Kadogawa Eyes Diversification, Taiwan Expansion

Japanese entertainment giant Kadogawa is looking to double its international revenue through diversification and localization. Taiwan is expected to be a key group in outreach, executives from the Taiwan Creative Content Fest (TCCF) asked on Tuesday.

“Currently 20% of Kadogawa’s revenue comes from outside Japan. I want to increase this number to 40%,” said Natsuno Takeshi, CEO of Kadogawa Corp.

Kadogawa has its roots in publishing comics and other fiction and has deeply established roots in film production and distribution. In 2014, change within the group took a leap forward when an equal party merged with Tuango, the owner of Kadogawa IP and Niconico Online. Natsuno, sometimes referred to as the father of mobile internet in Japan, was formerly the founder of i-mode and Duango’s MD.

„We’ve done well by diversifying into video, gaming and online education,” Natsuno said. But he is clearly ambitious to do more, and says the opportunity for Japanese content industries is huge.

„The content industry has changed. At one time, manga was only for otaku (nerds), but now everyone is interested in Japanese animation, increasingly in Japan and abroad. You can find its shelves at Barnes & Noble in New York or FNAC in France,” said Natsuno.

But globalization requires negotiating many obstacles. Natsuno gave the example of e-books, which now account for 50% of the book market in Japan and about 30% in Korea and Japan. He suggested that the company’s e-book insights from Japan could be transferred to less developed markets such as the US, where people still prefer paper-based books. „Let’s sell [books] to people how they want,” he addressed his speech’s theme of „media mixing.” But then Natsuno described the logistical problems of paper distribution and the problems of piracy that come with digital formats.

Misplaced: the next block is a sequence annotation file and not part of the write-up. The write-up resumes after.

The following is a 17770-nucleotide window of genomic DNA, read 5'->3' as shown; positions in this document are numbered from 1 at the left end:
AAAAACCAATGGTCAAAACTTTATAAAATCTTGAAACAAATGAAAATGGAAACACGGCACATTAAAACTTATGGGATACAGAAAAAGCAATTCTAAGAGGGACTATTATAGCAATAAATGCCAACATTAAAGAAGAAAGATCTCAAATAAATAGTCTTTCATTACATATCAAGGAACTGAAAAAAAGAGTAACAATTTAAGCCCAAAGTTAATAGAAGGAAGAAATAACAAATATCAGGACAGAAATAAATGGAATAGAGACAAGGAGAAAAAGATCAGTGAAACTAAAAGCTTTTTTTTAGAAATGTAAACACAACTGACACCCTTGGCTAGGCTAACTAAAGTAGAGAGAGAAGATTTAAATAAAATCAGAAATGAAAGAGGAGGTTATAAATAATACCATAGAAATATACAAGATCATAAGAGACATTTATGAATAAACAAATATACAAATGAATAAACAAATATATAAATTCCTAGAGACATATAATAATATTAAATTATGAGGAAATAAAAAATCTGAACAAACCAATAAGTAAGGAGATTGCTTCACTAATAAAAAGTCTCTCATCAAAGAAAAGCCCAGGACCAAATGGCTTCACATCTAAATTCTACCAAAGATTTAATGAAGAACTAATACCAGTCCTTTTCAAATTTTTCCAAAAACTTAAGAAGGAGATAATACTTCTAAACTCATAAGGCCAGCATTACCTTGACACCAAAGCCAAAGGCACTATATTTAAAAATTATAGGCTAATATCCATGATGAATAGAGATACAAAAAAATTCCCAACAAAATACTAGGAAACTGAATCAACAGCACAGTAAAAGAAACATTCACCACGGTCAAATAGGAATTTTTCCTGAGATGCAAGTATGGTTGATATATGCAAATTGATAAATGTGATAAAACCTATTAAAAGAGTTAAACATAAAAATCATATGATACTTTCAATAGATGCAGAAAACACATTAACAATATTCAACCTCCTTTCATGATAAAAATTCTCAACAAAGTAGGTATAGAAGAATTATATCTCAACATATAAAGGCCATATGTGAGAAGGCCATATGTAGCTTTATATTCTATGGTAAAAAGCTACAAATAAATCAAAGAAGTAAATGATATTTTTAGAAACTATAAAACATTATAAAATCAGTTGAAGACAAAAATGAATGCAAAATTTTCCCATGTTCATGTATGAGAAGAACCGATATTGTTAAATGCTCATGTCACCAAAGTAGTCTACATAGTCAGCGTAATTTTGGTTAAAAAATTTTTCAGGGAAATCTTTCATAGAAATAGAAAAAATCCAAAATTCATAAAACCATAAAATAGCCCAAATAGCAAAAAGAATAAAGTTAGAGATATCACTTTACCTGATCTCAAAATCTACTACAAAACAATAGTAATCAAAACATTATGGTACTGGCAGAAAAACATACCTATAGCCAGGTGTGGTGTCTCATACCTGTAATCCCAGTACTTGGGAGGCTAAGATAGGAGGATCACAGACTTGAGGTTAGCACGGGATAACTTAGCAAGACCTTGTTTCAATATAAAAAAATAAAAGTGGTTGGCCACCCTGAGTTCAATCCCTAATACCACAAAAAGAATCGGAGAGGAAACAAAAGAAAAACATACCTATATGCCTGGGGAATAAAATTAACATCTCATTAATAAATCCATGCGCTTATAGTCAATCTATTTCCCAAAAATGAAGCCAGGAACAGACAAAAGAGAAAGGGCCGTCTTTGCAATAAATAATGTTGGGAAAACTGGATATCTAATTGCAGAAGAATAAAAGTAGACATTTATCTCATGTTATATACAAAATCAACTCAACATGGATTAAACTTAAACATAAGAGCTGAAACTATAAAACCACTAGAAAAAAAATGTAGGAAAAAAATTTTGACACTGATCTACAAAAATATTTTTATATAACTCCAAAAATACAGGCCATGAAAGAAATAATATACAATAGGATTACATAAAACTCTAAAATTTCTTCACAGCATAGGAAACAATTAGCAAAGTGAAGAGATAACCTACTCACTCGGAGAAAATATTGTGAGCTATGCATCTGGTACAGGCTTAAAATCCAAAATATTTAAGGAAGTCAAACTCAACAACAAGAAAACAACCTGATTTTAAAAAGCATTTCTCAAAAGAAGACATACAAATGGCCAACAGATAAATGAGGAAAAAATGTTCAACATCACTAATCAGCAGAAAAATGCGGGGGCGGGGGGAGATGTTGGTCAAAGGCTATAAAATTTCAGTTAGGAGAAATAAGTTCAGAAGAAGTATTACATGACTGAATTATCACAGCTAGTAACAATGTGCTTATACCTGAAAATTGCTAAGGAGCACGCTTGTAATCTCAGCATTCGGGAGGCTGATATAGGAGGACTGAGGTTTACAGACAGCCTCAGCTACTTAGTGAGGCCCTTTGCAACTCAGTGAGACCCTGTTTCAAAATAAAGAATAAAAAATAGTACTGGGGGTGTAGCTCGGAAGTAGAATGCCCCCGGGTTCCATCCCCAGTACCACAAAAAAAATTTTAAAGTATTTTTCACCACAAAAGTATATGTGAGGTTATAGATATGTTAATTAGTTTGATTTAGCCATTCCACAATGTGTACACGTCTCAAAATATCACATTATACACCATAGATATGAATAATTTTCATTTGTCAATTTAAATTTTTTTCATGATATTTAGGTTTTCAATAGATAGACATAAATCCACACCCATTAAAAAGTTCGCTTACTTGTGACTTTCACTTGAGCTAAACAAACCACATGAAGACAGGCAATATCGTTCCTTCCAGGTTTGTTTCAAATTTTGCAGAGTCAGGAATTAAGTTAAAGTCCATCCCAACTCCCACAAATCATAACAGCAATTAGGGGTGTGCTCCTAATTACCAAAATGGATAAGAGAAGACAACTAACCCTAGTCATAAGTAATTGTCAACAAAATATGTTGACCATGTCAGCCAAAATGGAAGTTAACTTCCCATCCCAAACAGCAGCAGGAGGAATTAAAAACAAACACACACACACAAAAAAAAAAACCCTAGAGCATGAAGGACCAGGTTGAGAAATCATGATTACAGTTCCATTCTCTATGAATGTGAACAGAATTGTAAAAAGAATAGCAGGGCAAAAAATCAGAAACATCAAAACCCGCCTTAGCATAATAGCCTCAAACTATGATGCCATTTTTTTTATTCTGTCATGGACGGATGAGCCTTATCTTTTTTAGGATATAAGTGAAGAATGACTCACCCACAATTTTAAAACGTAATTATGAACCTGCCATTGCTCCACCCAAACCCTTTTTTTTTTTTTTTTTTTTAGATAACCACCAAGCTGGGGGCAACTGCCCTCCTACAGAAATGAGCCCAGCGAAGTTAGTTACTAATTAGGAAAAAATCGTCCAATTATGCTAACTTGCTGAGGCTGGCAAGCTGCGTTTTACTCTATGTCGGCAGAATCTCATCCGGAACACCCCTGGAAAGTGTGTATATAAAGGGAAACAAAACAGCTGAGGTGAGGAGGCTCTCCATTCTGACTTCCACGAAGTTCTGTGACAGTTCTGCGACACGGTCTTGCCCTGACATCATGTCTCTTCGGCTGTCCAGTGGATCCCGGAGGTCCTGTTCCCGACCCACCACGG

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Similarly, other segments have uneven impact on different geographic markets. Its comic book publishing business generates little profit in some regions, but supports anime and content licensing sales. Some products are considered niche markets, but are „very, very sticky,” allowing Kadokawa to sell merchandise and other ancillary products.

Another obstacle to the group’s expansion, Natsuno said, is a lack of animation production skills within Japan. „In Japan, animation production lines have been full for years. We have a capacity problem. Maybe we can produce in Taiwan as well,” he suggested.

Taiwan, one of Kadogawa’s first non-Japanese outposts, is of great interest to the group. Earlier this month Kadokawa and the Taiwan Creative Contents Agency (TAICCA) signed a memorandum of understanding that will lead to a mixed media approach to turning Japanese novels and comics into Taiwanese films, series and animation productions.

Natsuno began his presentation by telling the audience how lucky they are to have a government that puts money into the creative industries. “I envy Taiwanese creators. [In contrast] Japan was not very supportive. Mostly non-profit enterprises. Just boring stuff. Not anime. Not the manga. And some money for the film”

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